Amazon’s Customer-centric Evolution—What Amazon’s predictive AI means to Manufacturers and Brands

Author: Rami Odeh 

We already know Amazon is a customer-centric company, and quite possibly the most customer-centric company in modern day history.

Amazon prides itself on focusing on the customer—period.  But even now, the company is evolving into something…more. Recent changes and announcements from Amazon indicate that the next era for Amazon is approaching—or in some cases, already here—focusing on predictive AI feeding its efficiency and profitability.

Let’s be honest, Jeff Bezos, Amazon’s CEO, is a visionary with a master plan and that somewhere in his R&D department, predictive ordering will be coming very soon.

Huh? Said differently, Amazon’s artificial I intelligence (AI) will use past data to predict your future needs.

Bezos Knows You More Than You Do.

Amazon knows its customers VERY well.  Some would argue that Amazon’s data on its customers is unmatched to any other company (or even any government agency).  Amazon’s AI has reached a point where it is able to make some bold moves based on the confidence of their data.   Amazon not only will predict what a customer will order before they even think about it, this predictive AI is essentially picking which products and ultimately brands will succeed before they even launch!

In other words, Amazon has so much confidence in its ability to predict the future, they will be able to tell brands notto launch products, and what products customers actually want before it even happens.  This can have some huge implications for brands in terms of production, demand planning, research and development, and even finances.  A brand can spend tons of money on R&D or production, only to find out that one of their main selling channels is rejecting the product because its predictive abilities already know the product will fail. Let that soak in for a second.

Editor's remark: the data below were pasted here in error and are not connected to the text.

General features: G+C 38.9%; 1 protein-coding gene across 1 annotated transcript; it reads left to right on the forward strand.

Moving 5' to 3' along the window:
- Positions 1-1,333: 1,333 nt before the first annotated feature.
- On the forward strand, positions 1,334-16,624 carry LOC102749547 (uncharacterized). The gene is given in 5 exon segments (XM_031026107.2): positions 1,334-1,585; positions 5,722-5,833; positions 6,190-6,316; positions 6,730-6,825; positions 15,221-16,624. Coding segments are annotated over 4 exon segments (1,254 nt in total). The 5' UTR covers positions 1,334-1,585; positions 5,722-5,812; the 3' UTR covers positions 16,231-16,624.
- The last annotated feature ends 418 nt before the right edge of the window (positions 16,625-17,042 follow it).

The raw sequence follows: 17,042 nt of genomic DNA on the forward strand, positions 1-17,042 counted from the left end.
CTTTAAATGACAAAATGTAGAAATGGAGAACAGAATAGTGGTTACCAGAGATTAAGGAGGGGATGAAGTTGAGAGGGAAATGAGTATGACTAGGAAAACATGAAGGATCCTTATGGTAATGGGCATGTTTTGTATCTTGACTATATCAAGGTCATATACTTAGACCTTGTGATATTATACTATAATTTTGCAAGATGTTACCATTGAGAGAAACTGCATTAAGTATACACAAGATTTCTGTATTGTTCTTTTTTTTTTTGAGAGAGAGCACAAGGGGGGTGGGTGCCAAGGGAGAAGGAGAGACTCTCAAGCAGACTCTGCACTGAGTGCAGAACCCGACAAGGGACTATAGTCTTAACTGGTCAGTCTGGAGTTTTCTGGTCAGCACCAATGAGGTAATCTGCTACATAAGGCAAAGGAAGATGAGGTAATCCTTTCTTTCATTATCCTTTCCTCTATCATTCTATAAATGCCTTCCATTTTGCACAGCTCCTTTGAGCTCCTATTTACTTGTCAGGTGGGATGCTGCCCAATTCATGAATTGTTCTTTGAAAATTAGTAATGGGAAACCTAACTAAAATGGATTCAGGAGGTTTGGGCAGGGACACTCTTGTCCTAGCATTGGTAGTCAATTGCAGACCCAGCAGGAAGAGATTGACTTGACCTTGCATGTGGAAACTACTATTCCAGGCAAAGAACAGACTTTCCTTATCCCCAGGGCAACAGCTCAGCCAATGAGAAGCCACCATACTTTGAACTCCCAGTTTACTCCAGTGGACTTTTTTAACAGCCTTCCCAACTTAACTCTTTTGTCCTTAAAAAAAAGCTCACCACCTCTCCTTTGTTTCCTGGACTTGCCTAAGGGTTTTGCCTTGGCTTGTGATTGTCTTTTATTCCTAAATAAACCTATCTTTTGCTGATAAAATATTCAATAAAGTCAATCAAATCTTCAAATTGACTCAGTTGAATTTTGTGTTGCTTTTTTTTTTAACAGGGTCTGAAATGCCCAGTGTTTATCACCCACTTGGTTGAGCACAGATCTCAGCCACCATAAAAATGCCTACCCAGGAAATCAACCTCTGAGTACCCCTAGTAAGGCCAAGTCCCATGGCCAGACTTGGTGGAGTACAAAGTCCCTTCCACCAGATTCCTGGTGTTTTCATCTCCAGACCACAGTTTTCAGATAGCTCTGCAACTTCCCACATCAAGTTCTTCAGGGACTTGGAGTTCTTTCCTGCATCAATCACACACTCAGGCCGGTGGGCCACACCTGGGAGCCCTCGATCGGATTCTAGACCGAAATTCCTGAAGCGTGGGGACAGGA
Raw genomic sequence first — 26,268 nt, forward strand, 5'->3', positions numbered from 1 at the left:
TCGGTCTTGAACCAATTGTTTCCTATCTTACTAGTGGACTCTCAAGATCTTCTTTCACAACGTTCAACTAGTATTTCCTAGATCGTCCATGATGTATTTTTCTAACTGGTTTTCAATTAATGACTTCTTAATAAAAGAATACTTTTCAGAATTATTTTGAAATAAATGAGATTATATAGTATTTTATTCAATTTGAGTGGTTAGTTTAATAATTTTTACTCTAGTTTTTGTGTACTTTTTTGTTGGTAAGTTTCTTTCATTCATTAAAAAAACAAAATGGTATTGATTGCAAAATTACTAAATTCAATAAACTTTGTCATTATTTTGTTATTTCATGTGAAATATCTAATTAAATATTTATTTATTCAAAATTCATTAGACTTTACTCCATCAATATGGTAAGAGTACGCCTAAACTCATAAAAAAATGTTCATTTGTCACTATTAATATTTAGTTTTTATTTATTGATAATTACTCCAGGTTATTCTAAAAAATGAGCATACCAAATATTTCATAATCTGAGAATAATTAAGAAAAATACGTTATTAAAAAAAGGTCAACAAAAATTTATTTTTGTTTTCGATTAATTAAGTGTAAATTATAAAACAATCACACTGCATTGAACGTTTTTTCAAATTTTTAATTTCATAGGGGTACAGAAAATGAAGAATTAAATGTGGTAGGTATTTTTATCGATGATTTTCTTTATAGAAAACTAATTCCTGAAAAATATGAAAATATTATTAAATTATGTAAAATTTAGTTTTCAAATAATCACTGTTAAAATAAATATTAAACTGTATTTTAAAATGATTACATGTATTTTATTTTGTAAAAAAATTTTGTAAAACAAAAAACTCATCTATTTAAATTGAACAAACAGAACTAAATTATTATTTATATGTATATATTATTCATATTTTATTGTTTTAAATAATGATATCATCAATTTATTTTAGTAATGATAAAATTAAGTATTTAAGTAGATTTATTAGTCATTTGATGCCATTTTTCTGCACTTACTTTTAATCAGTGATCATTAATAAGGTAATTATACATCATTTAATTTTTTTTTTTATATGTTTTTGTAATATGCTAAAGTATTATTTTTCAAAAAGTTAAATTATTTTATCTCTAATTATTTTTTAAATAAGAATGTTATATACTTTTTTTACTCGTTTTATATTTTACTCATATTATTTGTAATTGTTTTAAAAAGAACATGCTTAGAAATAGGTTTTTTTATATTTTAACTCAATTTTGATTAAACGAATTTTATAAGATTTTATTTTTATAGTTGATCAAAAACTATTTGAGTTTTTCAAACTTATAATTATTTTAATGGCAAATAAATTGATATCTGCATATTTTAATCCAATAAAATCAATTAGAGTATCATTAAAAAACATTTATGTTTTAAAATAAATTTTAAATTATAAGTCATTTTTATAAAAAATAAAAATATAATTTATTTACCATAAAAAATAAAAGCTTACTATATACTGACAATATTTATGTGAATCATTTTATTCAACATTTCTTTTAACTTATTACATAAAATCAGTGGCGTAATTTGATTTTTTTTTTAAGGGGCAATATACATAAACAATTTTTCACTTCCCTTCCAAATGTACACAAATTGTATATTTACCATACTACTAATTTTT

This ultimately means that Amazon is less of a level playing field for all sellers, and products success will be determined through predictive AI.  Evidence of Amazon’s confidence in their predictive AI can be found in the following events that lead us to believe that the is time is now.

Amazon Apple deal–  Apple is selling on Amazon directly, and Amazon is removing other distributors from selling Apple products.

Amazon One Vendor– Amazon is approaching supply chain in a new way where they are dictating if a brand will be a vendor or seller. 

Amazon CRaP Clean-Up– Amazon removing CRaP items from its catalogue, forcing manufacturers to refresh packaging, and kill production of less successful products.

Why AI?

We are entering an era where Amazon’s technology and algorithms are starting to do the thinking for the customer—as opposed to a customer having to choose brands, products and sellers on her own.  Amazon is confident with its own data to dictate products, pack types, sellers, vendors, fulfillment and even brands to be sold on its site.